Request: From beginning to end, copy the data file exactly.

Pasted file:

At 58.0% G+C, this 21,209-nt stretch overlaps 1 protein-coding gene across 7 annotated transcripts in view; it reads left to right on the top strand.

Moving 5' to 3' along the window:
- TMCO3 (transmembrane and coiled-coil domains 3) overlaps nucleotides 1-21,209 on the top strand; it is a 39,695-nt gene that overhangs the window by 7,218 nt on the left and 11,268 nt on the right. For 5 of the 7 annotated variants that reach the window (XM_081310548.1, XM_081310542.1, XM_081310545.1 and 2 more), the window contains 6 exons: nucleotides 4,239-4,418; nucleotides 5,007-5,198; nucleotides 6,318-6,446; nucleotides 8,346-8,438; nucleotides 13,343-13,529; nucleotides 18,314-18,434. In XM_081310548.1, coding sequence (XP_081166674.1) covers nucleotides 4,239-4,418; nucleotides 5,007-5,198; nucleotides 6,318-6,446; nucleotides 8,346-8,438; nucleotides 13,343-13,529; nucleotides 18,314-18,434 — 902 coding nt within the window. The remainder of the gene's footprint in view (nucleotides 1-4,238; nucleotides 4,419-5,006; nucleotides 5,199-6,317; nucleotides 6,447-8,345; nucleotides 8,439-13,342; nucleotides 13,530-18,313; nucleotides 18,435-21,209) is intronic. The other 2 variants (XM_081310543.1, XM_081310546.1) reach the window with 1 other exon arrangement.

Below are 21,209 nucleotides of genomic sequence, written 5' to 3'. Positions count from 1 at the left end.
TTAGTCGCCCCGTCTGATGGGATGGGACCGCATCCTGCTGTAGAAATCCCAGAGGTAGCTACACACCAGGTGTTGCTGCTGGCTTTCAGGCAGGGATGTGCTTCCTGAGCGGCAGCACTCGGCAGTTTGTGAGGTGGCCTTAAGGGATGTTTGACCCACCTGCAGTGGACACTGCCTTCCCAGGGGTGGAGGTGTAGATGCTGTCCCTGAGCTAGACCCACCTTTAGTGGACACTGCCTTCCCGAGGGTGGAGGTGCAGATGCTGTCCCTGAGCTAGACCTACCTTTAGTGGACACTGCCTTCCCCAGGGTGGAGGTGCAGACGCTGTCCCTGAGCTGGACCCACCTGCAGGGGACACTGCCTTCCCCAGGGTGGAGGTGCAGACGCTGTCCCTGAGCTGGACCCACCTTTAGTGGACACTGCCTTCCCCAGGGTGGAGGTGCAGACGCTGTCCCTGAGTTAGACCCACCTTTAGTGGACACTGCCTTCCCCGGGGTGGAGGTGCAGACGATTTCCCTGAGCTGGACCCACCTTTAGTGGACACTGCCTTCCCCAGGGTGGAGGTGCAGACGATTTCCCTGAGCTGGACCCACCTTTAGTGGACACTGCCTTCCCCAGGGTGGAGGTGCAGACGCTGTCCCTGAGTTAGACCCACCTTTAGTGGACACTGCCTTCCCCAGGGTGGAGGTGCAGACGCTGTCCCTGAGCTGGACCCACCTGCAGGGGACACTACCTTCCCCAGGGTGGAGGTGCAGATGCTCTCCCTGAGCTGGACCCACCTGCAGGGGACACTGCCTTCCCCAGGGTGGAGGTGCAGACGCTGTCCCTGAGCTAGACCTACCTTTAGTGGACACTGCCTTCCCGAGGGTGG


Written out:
At 58.0% G+C, this 21,209-nt stretch overlaps 1 protein-coding gene across 7 annotated transcripts in view; it reads left to right on the top strand.

Moving 5' to 3' along the window:
- TMCO3 (transmembrane and coiled-coil domains 3) overlaps nucleotides 1-21,209 on the top strand; it is a 39,695-nt gene that overhangs the window by 7,218 nt on the left and 11,268 nt on the right. For 5 of the 7 annotated variants that reach the window (XM_081310548.1, XM_081310542.1, XM_081310545.1 and 2 more), the window contains 6 exons: nucleotides 4,239-4,418; nucleotides 5,007-5,198; nucleotides 6,318-6,446; nucleotides 8,346-8,438; nucleotides 13,343-13,529; nucleotides 18,314-18,434. In XM_081310548.1, coding sequence (XP_081166674.1) covers nucleotides 4,239-4,418; nucleotides 5,007-5,198; nucleotides 6,318-6,446; nucleotides 8,346-8,438; nucleotides 13,343-13,529; nucleotides 18,314-18,434 — 902 coding nt within the window. The remainder of the gene's footprint in view (nucleotides 1-4,238; nucleotides 4,419-5,006; nucleotides 5,199-6,317; nucleotides 6,447-8,345; nucleotides 8,439-13,342; nucleotides 13,530-18,313; nucleotides 18,435-21,209) is intronic. The other 2 variants (XM_081310543.1, XM_081310546.1) reach the window with 1 other exon arrangement.

Below are 21,209 nucleotides of genomic sequence, written 5' to 3'. Positions count from 1 at the left end.
TTAGTCGCCCCGTCTGATGGGATGGGACCGCATCCTGCTGTAGAAATCCCAGAGGTAGCTACACACCAGGTGTTGCTGCTGGCTTTCAGGCAGGGATGTGCTTCCTGAGCGGCAGCACTCGGCAGTTTGTGAGGTGGCCTTAAGGGATGTTTGACCCACCTGCAGTGGACACTGCCTTCCCAGGGGTGGAGGTGTAGATGCTGTCCCTGAGCTAGACCCACCTTTAGTGGACACTGCCTTCCCGAGGGTGGAGGTGCAGATGCTGTCCCTGAGCTAGACCTACCTTTAGTGGACACTGCCTTCCCCAGGGTGGAGGTGCAGACGCTGTCCCTGAGCTGGACCCACCTGCAGGGGACACTGCCTTCCCCAGGGTGGAGGTGCAGACGCTGTCCCTGAGCTGGACCCACCTTTAGTGGACACTGCCTTCCCCAGGGTGGAGGTGCAGACGCTGTCCCTGAGTTAGACCCACCTTTAGTGGACACTGCCTTCCCCGGGGTGGAGGTGCAGACGATTTCCCTGAGCTGGACCCACCTTTAGTGGACACTGCCTTCCCCAGGGTGGAGGTGCAGACGATTTCCCTGAGCTGGACCCACCTTTAGTGGACACTGCCTTCCCCAGGGTGGAGGTGCAGACGCTGTCCCTGAGTTAGACCCACCTTTAGTGGACACTGCCTTCCCCAGGGTGGAGGTGCAGACGCTGTCCCTGAGCTGGACCCACCTGCAGGGGACACTACCTTCCCCAGGGTGGAGGTGCAGATGCTCTCCCTGAGCTGGACCCACCTGCAGGGGACACTGCCTTCCCCAGGGTGGAGGTGCAGACGCTGTCCCTGAGCTAGACCTACCTTTAGTGGACACTGCCTTCCCGAGGGTGG